Defining A Start-up (Why we don’t call it small business)

From-Startup-tp-Grown-up“One thing we can agree on:  The key attribute is its ability to grow. A start-up is a company designed to scale very quickly. It is this focus on growth unconstrained by geography which differentiates start-ups from small businesses.” – Paul Graham, Y Combinator Accelerator Head.

The term start-up refers to companies that have been recently launched, generally in their first 3 to 5 years of operation. However this is not a hard set rule, companies could take longer or exit the start-up phase faster. It also seems there is consensus amongst thought leaders that explosive growth is paramount to meeting this definition.

It became a popular term during the dot-com bubble of the late 90’s, when technology companies were under high demand from investors. This misleads many people into believing that start-ups can only be information technology companies. The reality is that a company from any industry vertical can be a start-up, as long as it’s a new business that uses innovative methods to grow really fast and is not limited by geography.

Scalability is to a start-up, what a racket is to tennis. You’re simply not in the game if you don’t have it. So no, your uncles’ coffee shop on 5th avenue is not a start-up, unless it’s scaling like Starbucks. You want to build a company that fulfils the specific needs of your immediate community? That’s great! but it’s no start-up.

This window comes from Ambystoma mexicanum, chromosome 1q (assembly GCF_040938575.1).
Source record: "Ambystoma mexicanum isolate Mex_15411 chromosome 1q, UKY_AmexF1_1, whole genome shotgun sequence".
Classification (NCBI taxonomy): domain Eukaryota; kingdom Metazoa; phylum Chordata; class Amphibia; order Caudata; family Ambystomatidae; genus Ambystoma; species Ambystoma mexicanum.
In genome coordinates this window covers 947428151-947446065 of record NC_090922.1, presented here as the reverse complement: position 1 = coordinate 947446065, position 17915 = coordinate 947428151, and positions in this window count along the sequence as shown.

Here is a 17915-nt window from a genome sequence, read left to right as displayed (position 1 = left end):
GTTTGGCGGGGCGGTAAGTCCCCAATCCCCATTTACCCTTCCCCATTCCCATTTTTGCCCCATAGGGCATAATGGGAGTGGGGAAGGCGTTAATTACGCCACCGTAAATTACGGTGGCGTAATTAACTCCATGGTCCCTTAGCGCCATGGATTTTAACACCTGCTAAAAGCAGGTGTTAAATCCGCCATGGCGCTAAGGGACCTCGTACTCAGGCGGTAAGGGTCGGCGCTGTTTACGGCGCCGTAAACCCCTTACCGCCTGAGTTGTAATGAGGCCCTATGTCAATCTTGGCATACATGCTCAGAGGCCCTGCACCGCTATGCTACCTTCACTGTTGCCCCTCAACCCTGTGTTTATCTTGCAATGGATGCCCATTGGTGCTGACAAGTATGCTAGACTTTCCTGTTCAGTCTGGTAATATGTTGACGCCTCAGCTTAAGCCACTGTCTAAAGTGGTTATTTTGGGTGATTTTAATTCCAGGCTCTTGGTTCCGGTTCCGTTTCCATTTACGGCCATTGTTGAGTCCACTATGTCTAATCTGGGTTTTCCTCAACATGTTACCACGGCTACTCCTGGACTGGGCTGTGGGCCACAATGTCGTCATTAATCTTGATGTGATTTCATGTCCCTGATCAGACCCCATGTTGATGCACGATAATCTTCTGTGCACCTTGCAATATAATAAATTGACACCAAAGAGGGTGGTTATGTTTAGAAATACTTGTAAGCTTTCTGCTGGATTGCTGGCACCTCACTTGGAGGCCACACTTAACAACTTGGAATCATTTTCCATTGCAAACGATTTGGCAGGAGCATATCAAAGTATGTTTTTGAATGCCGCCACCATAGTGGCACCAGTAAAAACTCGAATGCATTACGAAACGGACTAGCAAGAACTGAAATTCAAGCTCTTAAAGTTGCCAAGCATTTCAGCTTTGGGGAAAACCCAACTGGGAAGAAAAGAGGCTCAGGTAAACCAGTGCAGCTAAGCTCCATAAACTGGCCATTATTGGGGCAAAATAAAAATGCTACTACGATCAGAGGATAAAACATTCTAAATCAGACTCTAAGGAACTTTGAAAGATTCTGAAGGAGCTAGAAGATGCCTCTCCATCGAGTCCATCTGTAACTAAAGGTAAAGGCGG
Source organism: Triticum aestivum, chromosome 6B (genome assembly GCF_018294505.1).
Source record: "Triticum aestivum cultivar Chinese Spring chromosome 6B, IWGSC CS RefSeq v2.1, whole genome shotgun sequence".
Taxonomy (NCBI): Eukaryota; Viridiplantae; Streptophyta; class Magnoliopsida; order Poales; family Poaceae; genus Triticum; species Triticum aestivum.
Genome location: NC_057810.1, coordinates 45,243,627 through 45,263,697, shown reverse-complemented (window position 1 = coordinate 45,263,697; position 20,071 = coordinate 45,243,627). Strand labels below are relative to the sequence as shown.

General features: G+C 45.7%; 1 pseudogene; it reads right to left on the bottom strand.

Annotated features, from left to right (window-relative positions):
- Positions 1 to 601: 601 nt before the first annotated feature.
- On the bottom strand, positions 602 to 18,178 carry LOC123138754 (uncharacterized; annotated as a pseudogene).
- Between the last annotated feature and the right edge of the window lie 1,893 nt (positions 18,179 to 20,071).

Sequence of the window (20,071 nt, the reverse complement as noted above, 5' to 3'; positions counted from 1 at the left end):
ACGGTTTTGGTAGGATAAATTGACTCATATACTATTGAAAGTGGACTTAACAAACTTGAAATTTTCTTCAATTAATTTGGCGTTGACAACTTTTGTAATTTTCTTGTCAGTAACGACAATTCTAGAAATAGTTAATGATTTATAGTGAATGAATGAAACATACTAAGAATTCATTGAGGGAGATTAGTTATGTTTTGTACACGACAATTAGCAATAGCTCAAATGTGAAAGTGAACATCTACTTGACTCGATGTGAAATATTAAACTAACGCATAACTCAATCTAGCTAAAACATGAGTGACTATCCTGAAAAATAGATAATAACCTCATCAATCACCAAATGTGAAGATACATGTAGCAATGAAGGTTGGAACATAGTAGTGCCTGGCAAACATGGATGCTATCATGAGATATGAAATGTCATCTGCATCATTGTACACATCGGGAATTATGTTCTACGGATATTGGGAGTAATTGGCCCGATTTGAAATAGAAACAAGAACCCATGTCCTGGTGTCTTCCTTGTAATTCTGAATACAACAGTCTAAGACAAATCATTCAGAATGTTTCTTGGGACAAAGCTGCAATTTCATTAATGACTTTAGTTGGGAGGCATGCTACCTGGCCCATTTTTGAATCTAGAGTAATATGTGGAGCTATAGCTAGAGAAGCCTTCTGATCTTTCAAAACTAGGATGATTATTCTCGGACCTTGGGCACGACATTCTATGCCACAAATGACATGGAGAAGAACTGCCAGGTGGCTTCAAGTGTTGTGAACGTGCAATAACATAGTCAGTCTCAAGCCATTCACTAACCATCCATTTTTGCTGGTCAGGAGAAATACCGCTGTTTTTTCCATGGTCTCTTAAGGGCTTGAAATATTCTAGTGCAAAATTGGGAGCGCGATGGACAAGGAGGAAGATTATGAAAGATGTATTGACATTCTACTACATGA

Start-ups; we don’t call these types of businesses “small business” because they never small for very long. There is strategic intent to pursue growth. The iterative process of going back to customers and finding out what’s needed to improve, then improving and get more customers, is core to what this type of business is. The entire business model is specifically designed to maximise growth. The initial size allows for flexibility with much less bureaucracy, this enables start-ups to take advantage of opportunities much faster than established corporations. The growth attracts funding and funding can buy more growth which attracts more funding until the beast has matured.

Some successful founders have stated that they would define a start-up by the culture a business has developed. Namely having a dynamic culture in which most if not all the employees, feel like they have a big impact and work collaboratively to deliver that impact. I disagree with this view; I agree that there is a start-up culture. However a company may or may not be a start-up even if it has a start-up culture. Put differently, all start-ups have a start-up culture because it is core to their strategic intent but non-start-ups can adapt this culture as well. Achieving such a culture is fast becoming the holy grail for large corporations that want to rejuvenate and keep up.

In summary, start-ups are defined by scalability, the tool used to achieve it is innovation, and the inherent advantage is flexibility.

The stance communicated here is my own; however as a member of a team currently running an Incubator Accelerator, my colleagues and I thought it important for ourselves to discuss this definition. As it speaks to the type of businesses we wanted to create at the Cortex Hub. In our discussions we had very similar views and have used this definition as the core of our business take on acceptance criteria. I think this highlights the importance of the definition and the impact of its interpretation.

4 replies
  1. Malusi Gcakasi
    Malusi Gcakasi says:

    Nicely done Champ!